Pitt Professor Wins Prestigious NSF CAREER Award
EDITORS: Peter Brusilovsky may be reached by telephone at 412-624-9404 or by e-mail at
Contact: Karen Hoffmann [412-624-4356; firstname.lastname@example.org]
Brusilovsky says personalization is the key to more effective searching
PITTSBURGH —To make searching for information more effective, make it personal. That is the message from University of Pittsburgh faculty member and new National Science Foundation (NSF) Faculty Early Career Development (CAREER) Award winner Peter Brusilovsky.
Brusilovsky, assistant professor in the University’s School of Information Sciences (SIS), won the prestigious five-year, $440,000 award to fund his work in personalized information access. His research will focus on helping students search the variety of information in online tutorials, electronic textbooks, and digital libraries to find resources that match their individual goals, interests, and current knowledge. “Access is not the issue,” said Brusilovsky. “Personalized access is.”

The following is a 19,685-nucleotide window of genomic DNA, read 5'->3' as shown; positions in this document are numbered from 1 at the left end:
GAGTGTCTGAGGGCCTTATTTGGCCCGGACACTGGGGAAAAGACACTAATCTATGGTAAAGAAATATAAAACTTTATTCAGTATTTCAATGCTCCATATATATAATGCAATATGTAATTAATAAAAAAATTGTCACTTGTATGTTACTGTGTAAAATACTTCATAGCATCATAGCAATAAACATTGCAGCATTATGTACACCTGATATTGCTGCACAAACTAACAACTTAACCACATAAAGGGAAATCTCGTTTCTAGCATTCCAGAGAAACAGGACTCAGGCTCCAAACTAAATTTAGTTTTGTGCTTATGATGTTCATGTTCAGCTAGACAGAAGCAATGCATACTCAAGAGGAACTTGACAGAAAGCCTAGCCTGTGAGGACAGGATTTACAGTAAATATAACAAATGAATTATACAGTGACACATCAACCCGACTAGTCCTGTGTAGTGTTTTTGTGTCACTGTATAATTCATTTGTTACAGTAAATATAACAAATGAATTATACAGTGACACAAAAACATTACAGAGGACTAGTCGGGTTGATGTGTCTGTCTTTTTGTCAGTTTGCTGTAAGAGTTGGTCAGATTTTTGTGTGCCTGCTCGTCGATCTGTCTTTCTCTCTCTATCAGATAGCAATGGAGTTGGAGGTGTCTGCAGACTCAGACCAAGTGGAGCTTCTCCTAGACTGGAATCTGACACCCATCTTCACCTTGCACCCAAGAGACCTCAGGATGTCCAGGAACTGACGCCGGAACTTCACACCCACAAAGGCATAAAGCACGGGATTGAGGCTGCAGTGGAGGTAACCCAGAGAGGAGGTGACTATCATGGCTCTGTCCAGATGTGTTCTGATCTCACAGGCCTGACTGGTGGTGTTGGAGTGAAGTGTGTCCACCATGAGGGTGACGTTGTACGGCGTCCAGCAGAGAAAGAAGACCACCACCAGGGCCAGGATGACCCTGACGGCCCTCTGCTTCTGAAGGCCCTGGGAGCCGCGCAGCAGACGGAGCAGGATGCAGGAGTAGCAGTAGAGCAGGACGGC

“What we are finding out is that the classic paradigm of information retrieval is failing,” said Brusilovsky. In the past, information provided by professionals was searched for by professionals, and both used the same language. “Nowadays, everyday people searching for information have different experiences, skills, and vocabularies,” he said. “Therefore, results that just match the keywords you’re searching for are not quite relevant.”
Brusilovsky aims to develop more interactive and expressive systems to retrieve and filter information. In the immediate future, the educational systems he develops will directly influence the way undergraduate computer programming courses are taught in SIS. Eventually, Brusilovsky’s work could be applied to the task of searching the Internet at large.
The inspiration for Brusilovsky’s NSF proposal was his award-winning research on QuizGuide, an adaptive system that he and his colleagues developed to help students in a programming course select the self-assessment quizzes most relevant to them.
The system allowed students to explore more questions and work on them more persistently, and, as a result, learn more. For that research, Brusilovsky won an Outstanding Paper Award at the E-Learn 2004 conference.
The NSF CAREER Award supports the early career-development activities of those teacher-scholars who most effectively integrate research and education within the context of the mission of their organization. Past winners from SIS have included associate professor Marek Druzdzel and adjunct professor Sujata Banerjee.